Technology quotes – recommended sites
A poster with a smart tech quote would be a timely reminder in every office. Getting a quote on a wall is not a big deal. There are many sites that offer high-quality quote designs, not only on posters but also dozens of other items.
Etsy – it’s the top destination for anyone who is looking for original, hand-crafted goods. You can find here thousands of quotes – on posters, jewelry, personal items, electronic accessories, and clothes.
Redbubble – a marketplace for custom-designed items, including prints, stationery, cases & covers, or t-shirts. Opposite to other sites, such as CafePress, the quality of artwork is very high.
Zazzle – the site offers a huge variety of merchandise, from clothing, to home decor, to personal accessories. What’s more, users can upload their own image and create their own design.
Amazon Handmade – if you don’t want to sign up to other online stores, you can start exploring Amazon’s own section with hand-crafted items. It’s quickly growing, and you’ll find here posters, home decor, and stationery.
Best Technology Quotes
The most technologically efficient machine that man has ever invented is the book.
Just because something doesn’t do what you planned it to do doesn’t mean it’s useless.
It has become appallingly obvious that our technology has exceeded our humanity.
One machine can do the work of fifty ordinary men. No machine can do the work of one extraordinary man.
Technology is a word that describes something that doesn’t work yet.
All this modern technology just makes people try to do everything at once.
We are stuck with technology when what we really want is just stuff that works.
Humanity is acquiring all the right technology for all the wrong reasons.
–R. Buckminster Fuller
Books may look like nothing more than words on a page, but they are actually an infinitely complex imaginotransference technology that translates odd, inky squiggles into pictures inside your head.
This is the whole point of technology. It creates an appetite for immortality on the one hand. It threatens universal extinction on the other. Technology is lust removed from nature.
Programs must be written for people to read, and only incidentally for machines to execute.
Technology is the campfire around which we tell our stories.
Getting information off the Internet is like taking a drink from a fire hydrant.
Technology… is a queer thing. It brings you great gifts with one hand, and it stabs you in the back with the other.
All of our technology is completely unnecessary to a happy life.
This is why I loved technology: if you used it right, it could give you power and privacy
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This was a real story, the maharaja “Jai singh Prabhakar” (1892-1937) king of Alwar(Rajasthan), India
In 1920 he visit to London, one day he walking in bond Street in casual appearance, at that time he saw Rolls-Royce car showroom on road he went into showroom, executives saw maharaja as normal clothes and Indian, they think he was a poor man, Raja asked specifications of car and test drive, they didn’t gave any reply to maharaja and treated very badly,maharaja came out from showroom and went to hotel he told to servents that inform to Rolls-Royce showroom the maharaja “Jai Singh Prabhakar” was coming for official visit, Then maharaja wear kings clothes with full of gold ornaments, went to showroom, their executives welcome with a red carpet Raja asked specifications for all cars and he also did test drive all cars, maharaja buyed all 6 Rolls-Royce cars he paid net payment with delivery charges and asked delivery to India, and left out from showroom.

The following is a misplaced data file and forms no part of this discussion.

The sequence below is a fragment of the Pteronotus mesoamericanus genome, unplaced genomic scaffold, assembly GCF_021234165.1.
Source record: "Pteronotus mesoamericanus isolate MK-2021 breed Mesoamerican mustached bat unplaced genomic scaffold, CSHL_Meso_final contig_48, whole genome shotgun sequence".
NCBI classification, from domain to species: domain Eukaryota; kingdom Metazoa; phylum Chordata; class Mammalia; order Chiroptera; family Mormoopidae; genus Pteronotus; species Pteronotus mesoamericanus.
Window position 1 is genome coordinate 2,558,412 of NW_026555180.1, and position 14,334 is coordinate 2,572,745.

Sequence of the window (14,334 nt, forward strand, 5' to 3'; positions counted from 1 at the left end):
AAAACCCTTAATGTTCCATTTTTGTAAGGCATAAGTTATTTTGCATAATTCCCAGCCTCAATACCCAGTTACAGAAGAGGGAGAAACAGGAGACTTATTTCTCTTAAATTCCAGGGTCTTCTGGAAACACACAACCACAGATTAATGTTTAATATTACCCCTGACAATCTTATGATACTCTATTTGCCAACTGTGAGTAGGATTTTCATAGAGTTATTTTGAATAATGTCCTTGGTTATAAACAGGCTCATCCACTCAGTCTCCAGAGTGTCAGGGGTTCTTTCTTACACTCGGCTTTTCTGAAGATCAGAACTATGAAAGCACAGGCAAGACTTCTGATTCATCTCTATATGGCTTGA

And he went back to india,when he get cars by delivery maharaja told to municipality use these new 6 Rolls-Royce cars for sweeping streets and garbage collection
news was spread throughout world, In 1920 Rolls-Royce company was in n.o 1 position in market but rapidly down by customers because top branded car using for garbage collection in India.
One day maharaja got a telegram from Rolls-Royce showroom in London. Car executives requested to maharaja we felt bad please don’t use cars for sweeping and garbage collection sorry for insulting, instead of we sent more 6 Rolls-Royce cars for free. Then maharaja accepted apologize and stop sweeping by using cars.
It was really good revenge for who judge people by external appearance,
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Hi friends this was first Article writing in my blog, I am feeling excited,but I don’t no which content should i have to write in this Article, right now I have to decided I want to write about mystery of soul and rebirth , which was said by lord Sri Krishna to arjuna in Bhagavad Gita.
This blog was dedicating to <<lordKrishna>>
As per bhagavad Gita lord Krishna told that individual soul is immortal & everlasting; though human body dies, soul does not. It changes the body when the old body dies. It just does that like the way we change our clothes for a new pair, when the old one’s are torn. Below are verses of bhagavad gita in which Lord Sri Krishna is telling his disciple Arjuna, the mystery of soul & it’s rebirth: